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Viral Genetics

viruses virus rna dna

Viral genetics, the study of the genetic mechanisms that operate during the life cycle of viruses, utilizes biophysical, biological, and genetic analyses to study the viral genome and its variation. The virus genome consists of only one type of nucleic acid, which could be a single or double stranded DNA or RNA. Single stranded RNA viruses could contain positive-sense (+RNA), which serves directly as mRNA or negative-sense RNA (-RNA) that must use an RNA polymerase to synthesize a complementary positive strand to serve as mRNA. Viruses are obligate parasites that are completely dependant on the host cell for the replication and transcription of their genomes as well as the translation of the mRNA transcripts into proteins. Viral proteins usually have a structural function, making up a shell around the genome, but may contain some enzymes that are necessary for the virus replication and life cycle in the host cell. Both bacterial virus (bacteriophages) and animal viruses play an important role as tools in molecular and cellular biology research.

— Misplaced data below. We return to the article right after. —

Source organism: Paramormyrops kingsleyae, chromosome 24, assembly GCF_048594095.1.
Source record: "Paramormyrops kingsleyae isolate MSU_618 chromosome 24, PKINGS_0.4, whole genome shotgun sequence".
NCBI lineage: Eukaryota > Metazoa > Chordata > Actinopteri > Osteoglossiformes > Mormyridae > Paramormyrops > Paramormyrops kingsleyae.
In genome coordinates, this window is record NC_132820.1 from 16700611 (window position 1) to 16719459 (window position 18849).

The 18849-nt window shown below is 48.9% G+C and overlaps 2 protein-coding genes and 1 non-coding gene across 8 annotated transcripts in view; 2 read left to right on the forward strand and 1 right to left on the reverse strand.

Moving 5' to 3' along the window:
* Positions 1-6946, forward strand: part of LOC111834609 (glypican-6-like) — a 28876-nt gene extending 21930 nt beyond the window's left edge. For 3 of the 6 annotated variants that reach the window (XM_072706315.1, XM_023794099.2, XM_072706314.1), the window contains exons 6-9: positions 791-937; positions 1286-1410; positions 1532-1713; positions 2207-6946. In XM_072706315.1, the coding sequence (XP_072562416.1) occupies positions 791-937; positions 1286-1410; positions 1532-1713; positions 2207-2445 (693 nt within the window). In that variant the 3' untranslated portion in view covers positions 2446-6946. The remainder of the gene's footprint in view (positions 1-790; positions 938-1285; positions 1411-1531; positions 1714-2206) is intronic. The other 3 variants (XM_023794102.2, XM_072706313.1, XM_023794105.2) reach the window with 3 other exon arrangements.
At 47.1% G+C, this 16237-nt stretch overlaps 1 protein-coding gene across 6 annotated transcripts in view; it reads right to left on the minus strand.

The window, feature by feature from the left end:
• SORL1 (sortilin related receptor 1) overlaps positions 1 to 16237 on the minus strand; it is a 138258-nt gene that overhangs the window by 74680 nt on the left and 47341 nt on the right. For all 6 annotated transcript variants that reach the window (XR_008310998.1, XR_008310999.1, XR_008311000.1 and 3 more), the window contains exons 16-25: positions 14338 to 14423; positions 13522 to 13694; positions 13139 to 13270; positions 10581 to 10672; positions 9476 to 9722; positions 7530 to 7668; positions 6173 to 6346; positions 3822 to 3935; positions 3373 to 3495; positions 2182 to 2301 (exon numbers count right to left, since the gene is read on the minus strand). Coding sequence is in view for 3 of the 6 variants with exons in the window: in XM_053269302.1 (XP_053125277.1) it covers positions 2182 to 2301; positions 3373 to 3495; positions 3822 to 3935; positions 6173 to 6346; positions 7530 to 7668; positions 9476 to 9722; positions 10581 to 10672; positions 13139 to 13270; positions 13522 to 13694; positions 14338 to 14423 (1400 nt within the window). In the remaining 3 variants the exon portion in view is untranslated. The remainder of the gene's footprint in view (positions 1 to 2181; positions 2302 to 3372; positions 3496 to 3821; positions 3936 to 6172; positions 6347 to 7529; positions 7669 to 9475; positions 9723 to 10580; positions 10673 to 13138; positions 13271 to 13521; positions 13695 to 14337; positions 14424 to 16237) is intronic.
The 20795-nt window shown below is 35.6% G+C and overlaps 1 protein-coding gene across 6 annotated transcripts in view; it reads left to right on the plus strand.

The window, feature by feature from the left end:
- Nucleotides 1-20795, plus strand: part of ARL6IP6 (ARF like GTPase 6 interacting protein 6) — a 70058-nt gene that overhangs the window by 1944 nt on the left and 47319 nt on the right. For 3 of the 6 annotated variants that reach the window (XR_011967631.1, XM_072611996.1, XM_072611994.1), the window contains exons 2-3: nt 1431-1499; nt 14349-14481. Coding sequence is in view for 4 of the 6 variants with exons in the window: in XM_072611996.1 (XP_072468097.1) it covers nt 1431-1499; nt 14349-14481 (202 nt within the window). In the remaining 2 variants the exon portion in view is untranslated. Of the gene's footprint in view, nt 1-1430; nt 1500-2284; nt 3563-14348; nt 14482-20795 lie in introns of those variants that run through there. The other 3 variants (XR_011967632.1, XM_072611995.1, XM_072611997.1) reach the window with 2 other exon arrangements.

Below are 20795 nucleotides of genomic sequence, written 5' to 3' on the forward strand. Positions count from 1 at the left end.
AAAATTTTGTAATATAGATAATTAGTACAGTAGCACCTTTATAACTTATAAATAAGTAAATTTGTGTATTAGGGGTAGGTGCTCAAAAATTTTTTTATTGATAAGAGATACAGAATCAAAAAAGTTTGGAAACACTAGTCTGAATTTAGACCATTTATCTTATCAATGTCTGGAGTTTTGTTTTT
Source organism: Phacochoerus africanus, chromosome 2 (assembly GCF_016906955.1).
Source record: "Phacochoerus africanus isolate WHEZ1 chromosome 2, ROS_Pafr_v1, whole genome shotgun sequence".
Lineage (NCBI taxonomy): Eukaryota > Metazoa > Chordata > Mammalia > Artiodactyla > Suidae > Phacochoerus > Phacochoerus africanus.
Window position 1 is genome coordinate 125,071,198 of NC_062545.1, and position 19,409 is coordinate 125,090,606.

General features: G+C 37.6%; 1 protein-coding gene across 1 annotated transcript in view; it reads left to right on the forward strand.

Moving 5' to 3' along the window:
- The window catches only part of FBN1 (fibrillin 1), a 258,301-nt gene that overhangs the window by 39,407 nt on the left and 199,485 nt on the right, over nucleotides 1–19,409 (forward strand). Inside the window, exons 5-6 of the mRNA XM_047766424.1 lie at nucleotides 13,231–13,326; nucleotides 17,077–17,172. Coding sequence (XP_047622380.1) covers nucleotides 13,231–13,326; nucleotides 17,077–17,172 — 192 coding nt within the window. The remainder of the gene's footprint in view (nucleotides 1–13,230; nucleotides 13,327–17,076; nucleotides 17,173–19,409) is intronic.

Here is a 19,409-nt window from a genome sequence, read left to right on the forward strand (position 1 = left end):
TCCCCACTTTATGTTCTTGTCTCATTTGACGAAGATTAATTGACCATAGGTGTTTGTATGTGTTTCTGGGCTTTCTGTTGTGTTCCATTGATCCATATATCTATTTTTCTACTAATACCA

Viruses are classified in two families depending on whether they have RNA or DNA genomes and whether these genomes are double or single stranded. Further subdivision into types takes into account whether the genome consists of a single RNA molecule or many molecules as in the case of segmented viruses. Four types of bacteriophages are widely used in biochemical and genetic research. These are the T phages, the temperate phages typified by bacteriophage lambda, the small DNA phages like M13, and the RNA phages. Animal viruses are subdivided in many classes and types. Class I viruses contain a single molecule of double stranded DNA and are exemplified by adenovirus, simian virus 40 (SV40), herpes viruses, and human papillomaviruses. Class II viruses are also called parvoviruses and are made of single stranded DNA that is copied in to double stranded DNA before transcription in the host cell. Class III viruses are double stranded RNA viruses that have segmented genomes which means that they contain 10-12 separate double stranded RNA molecules. The negative strands serve as template for mRNA synthesis. Class IV viruses, typified by poliovirus, have single plus strand genomic RNA that serves as the mRNA. Class V viruses contain a single negative strand RNA which serves as the template for the production of mRNA by specific virus enzymes. Class VI viruses are also known as retroviruses and contain double stranded RNA genome. These viruses have an enzyme called reverse transcriptase that can both copy minus strand DNA from genomic RNA catalyze the synthesis of a complementary plus DNA strand. The resulting double stranded DNA is integrated in the host chromosome and is transcribed by the host's own machinery. The resulting transcripts are either used to synthesize proteins or produce new viral particles. These new viruses are released by budding, usually without killing the host cell. Both HIV and HTLV viruses belong to this class of viruses.